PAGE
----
20201003_181502.jpg

Cheers,
Peter
 
P A D

P A D

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At the front of the boiler I've added some missing pipe work to the valve behind the preheater on the right hand side.
20201004_185811.jpg

The Piko compressor and water pump are very nice representations of the real things, but there is still some additional detail that can be added to improve them. Here are some photos from the internet of the real thing, on the preserved BR86, 86 283. This is the compressor.
br_86_1_ref_comp1.jpg

And here, the water pump.
br_86_1_ref_kt250_1.jpg

This is a view of the lower part to the water pump. br_86_1_ref_kt250_2.jpg

Here are the Piko items after removal from their mountings on the boiler.
20201004_094327.jpg

They can be dissmantled to give these separate parts, which make it easier to work on them.
20201004_190951.jpg

First I removed one of the three enclosed segments which surround the piston rod. There should be two open and two closed, but on the Piko moulding, only the segment facing right is open.
20201004_190854.jpg

Here it is after fitting various oil pipes, unions and an additional air filter (the large white thing at the rear.
20201004_190229.jpg

And a view from the front showing the oil pipe runs. I believe the large pipe at the bottom, which will loop behind the water tank, is the feed pipe from the compressor to the air tanks on the frames.
20201004_185946.jpg

Heres the compressor after painting (apart from the oil pipes which I'm leaving bare) and the water pump after fitting the oil pipes and drain valves at the bottom. I'm not overly pleased with my attempt to emulate the shape of the lower part of the pump and may fill it and rub smooth.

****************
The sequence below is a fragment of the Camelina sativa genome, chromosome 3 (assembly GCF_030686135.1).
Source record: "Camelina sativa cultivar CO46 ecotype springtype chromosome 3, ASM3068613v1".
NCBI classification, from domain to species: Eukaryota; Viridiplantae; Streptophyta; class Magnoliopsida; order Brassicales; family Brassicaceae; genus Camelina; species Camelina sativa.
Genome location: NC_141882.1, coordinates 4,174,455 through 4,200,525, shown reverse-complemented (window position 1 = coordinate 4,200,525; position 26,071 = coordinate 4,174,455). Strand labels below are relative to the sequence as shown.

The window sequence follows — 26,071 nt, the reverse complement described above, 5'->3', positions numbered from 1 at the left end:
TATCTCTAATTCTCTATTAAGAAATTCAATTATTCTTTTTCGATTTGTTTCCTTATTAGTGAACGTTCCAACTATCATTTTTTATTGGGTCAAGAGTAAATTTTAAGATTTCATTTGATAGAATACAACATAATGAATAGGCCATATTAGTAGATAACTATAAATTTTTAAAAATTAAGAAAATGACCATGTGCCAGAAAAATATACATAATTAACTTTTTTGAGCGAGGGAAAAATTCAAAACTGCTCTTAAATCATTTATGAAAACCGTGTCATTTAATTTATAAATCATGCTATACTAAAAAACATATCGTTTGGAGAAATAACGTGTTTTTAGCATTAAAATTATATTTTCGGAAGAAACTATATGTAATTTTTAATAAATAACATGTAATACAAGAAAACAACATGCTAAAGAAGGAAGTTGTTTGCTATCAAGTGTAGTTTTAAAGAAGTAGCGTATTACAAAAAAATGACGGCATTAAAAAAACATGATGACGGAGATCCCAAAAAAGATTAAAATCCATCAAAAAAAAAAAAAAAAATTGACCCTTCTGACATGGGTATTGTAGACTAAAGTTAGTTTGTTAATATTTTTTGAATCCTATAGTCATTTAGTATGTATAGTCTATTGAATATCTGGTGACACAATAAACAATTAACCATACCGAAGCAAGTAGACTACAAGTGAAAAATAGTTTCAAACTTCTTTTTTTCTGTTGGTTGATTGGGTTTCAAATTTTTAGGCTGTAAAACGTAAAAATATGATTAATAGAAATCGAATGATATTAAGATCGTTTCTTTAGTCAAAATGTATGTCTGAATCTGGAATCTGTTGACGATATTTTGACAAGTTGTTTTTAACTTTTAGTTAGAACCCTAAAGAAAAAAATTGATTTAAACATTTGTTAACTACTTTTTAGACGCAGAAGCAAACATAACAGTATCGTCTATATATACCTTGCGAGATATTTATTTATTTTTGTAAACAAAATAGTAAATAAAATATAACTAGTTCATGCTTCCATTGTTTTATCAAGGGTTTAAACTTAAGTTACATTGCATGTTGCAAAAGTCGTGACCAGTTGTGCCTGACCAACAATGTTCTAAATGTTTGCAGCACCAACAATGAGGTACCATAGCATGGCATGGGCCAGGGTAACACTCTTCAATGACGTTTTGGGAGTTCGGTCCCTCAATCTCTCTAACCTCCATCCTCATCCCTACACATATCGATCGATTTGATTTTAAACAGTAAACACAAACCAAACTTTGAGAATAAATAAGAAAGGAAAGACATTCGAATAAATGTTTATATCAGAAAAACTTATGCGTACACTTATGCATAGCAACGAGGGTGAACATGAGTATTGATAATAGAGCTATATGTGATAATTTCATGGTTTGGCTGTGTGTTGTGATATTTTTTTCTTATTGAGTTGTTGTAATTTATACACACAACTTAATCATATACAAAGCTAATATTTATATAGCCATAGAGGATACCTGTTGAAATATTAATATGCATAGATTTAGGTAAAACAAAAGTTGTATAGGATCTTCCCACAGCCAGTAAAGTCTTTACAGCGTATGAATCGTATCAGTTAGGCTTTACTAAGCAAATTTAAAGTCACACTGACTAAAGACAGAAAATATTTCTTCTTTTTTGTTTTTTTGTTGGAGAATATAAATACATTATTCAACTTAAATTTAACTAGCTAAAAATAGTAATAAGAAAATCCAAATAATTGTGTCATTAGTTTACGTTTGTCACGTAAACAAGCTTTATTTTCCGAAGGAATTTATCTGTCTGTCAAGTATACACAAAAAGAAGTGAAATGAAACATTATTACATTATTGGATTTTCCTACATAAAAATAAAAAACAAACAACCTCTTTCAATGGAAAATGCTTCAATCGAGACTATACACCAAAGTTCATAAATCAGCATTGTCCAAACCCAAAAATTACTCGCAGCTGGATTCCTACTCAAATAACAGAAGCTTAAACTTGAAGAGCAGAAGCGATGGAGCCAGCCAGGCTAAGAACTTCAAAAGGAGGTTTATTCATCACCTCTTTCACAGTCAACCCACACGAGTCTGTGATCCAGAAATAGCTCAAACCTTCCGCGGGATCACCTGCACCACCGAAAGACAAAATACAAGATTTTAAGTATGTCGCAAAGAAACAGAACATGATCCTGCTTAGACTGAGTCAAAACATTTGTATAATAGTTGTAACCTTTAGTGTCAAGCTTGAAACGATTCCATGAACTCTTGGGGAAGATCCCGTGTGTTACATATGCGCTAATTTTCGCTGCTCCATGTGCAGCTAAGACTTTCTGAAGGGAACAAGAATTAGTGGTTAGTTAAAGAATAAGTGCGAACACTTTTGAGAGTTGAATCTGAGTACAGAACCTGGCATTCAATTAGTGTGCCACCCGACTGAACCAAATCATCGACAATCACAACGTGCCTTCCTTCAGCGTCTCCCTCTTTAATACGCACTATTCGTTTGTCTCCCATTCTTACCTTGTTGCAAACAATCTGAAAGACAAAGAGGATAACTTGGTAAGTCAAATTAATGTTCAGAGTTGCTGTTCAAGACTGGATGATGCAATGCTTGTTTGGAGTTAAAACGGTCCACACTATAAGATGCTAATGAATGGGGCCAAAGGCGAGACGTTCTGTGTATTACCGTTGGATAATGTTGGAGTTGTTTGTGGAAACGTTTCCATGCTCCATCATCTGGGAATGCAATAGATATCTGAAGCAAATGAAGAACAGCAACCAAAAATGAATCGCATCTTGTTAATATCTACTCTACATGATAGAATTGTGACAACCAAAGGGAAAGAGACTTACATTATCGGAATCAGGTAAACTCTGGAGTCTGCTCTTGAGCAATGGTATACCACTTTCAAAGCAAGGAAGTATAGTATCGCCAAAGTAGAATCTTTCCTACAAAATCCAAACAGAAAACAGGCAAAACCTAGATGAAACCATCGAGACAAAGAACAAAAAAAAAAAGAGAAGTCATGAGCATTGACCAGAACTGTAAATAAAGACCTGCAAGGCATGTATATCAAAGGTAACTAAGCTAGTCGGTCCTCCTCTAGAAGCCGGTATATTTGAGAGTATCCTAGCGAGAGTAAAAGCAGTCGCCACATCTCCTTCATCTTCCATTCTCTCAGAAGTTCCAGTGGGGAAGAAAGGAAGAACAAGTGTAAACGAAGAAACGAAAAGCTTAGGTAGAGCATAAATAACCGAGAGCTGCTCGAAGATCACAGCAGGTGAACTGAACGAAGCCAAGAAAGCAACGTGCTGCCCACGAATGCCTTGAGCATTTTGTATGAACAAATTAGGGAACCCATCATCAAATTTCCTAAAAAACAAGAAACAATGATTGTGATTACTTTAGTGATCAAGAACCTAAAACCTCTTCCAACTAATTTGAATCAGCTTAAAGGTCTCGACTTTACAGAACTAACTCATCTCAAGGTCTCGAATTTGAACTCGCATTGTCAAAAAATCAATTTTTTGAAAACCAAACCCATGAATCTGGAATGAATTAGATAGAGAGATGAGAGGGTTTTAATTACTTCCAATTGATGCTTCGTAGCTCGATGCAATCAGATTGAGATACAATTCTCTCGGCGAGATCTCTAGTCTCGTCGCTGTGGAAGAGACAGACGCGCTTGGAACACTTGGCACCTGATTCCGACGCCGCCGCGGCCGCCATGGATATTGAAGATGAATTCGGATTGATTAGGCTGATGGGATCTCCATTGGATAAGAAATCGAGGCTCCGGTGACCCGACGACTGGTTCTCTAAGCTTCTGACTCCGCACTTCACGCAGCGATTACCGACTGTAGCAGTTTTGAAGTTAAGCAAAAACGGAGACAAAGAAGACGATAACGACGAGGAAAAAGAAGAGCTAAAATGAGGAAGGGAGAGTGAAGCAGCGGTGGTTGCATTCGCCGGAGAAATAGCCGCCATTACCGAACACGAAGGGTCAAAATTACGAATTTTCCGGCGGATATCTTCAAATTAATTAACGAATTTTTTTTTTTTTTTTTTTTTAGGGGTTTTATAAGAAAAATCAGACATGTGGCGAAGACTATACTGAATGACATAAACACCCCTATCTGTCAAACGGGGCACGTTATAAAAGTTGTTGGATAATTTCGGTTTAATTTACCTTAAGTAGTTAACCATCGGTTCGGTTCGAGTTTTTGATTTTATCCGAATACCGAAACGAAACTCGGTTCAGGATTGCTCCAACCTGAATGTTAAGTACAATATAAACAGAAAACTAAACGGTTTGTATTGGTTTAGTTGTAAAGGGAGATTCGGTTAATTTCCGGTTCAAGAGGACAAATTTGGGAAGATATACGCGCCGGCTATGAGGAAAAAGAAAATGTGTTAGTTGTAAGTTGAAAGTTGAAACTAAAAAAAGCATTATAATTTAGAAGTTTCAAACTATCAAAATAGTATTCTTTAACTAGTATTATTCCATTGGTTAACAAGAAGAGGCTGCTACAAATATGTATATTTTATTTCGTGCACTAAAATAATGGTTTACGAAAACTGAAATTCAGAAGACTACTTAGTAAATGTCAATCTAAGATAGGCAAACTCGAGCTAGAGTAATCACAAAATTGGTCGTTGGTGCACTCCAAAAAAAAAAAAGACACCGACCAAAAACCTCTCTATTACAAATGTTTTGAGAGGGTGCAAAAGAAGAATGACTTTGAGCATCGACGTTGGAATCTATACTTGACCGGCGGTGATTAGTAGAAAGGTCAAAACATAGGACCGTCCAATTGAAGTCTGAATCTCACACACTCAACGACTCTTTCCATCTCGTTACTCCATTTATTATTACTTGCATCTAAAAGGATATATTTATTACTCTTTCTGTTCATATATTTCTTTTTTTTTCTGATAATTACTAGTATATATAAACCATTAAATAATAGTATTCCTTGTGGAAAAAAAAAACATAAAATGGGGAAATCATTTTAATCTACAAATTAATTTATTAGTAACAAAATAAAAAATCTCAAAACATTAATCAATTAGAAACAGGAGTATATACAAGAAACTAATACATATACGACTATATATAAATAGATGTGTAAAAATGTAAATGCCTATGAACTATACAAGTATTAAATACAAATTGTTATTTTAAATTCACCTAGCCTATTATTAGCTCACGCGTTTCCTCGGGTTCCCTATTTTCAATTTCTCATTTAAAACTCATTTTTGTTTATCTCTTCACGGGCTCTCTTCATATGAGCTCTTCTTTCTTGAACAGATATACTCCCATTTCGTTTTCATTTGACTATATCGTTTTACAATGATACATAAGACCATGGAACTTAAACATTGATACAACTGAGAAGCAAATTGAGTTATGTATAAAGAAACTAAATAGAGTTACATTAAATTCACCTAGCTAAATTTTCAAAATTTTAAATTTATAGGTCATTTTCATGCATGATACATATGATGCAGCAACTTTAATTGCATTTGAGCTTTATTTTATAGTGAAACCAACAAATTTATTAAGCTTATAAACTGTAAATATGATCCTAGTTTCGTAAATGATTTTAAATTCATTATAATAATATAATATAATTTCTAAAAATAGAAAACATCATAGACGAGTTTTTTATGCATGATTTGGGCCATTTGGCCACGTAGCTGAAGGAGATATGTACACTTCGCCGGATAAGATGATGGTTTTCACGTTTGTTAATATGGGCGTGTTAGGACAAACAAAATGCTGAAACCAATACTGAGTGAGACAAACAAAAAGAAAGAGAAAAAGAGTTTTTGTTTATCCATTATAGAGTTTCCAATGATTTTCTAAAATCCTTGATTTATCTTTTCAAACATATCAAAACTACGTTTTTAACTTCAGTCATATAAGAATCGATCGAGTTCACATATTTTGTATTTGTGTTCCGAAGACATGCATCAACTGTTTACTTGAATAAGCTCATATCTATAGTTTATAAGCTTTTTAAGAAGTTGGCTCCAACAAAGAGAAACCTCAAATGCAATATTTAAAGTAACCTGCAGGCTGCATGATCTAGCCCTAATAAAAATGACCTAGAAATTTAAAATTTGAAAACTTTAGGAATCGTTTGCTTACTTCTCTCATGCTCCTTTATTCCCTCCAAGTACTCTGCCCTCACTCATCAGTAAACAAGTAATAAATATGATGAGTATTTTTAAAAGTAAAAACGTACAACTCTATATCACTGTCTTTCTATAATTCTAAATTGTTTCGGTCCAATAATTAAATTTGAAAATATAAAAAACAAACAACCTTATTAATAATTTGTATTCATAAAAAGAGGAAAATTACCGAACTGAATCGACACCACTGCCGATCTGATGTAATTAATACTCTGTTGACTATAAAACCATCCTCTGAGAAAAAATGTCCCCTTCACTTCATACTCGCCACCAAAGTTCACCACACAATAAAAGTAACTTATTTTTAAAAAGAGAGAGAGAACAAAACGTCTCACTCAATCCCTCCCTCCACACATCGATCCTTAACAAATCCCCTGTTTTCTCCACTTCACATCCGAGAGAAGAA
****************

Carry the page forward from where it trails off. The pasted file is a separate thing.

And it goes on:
20201004_185918.jpg

Cheers,
Peter
 
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P A D

P A D

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I found these cast electrical sockets and plugs for the front lights on the internet. Here's a link to the trader Modellbau Werkstatt.


I soldered them to 0.8mm brass rod and superglued them to the back of the struts for the step under the smokebox.
20201005_182702.jpg

To make them more robust, I added some strips of brass to the rear.
20201005_182628.jpg

And after painting. I will add the cables to the lamps later.
20201005_182250.jpg

This is a view of the area under the smokebox step on 64 415. The smokebox has apertures on all four sides which are sometimes plated over with removable covers. There are also a couple of funnels either side of the frame aperture feeding an array of oil pipes to there locations between the frames.
umbau22.png

64 491 has the front aperture open but as it would be a pita to cut it out, I made a cover plate from brass sheet and epoxied it in place.
20201006_183627.jpg

The funnels and oil feed pipes were made from plasticard, plastic rod, copper wire and brass strip. I reinforced the joint between the rod and the funnel with a pin from 0.5mm brass rod and added another pin for mounting on the edge of the frame aperture. 20201006_183600.jpg

Here they are after painting and fitting. I've added 4 pipes to each side but there were more on the left side. When the boiler is on, the wires locate into holes behind the compressor and water pump, via the short lengths of plastic rod drilled and glued to the ends of the pipes. This will allow for removal of the boiler, should that ever be necessary.
20201006_183343.jpg

Here are the locating holes behind the compressor and water pump brackets for the top of the oil pipes. The one in the middle is for the smokebox drain pipe.
20201006_183257.jpg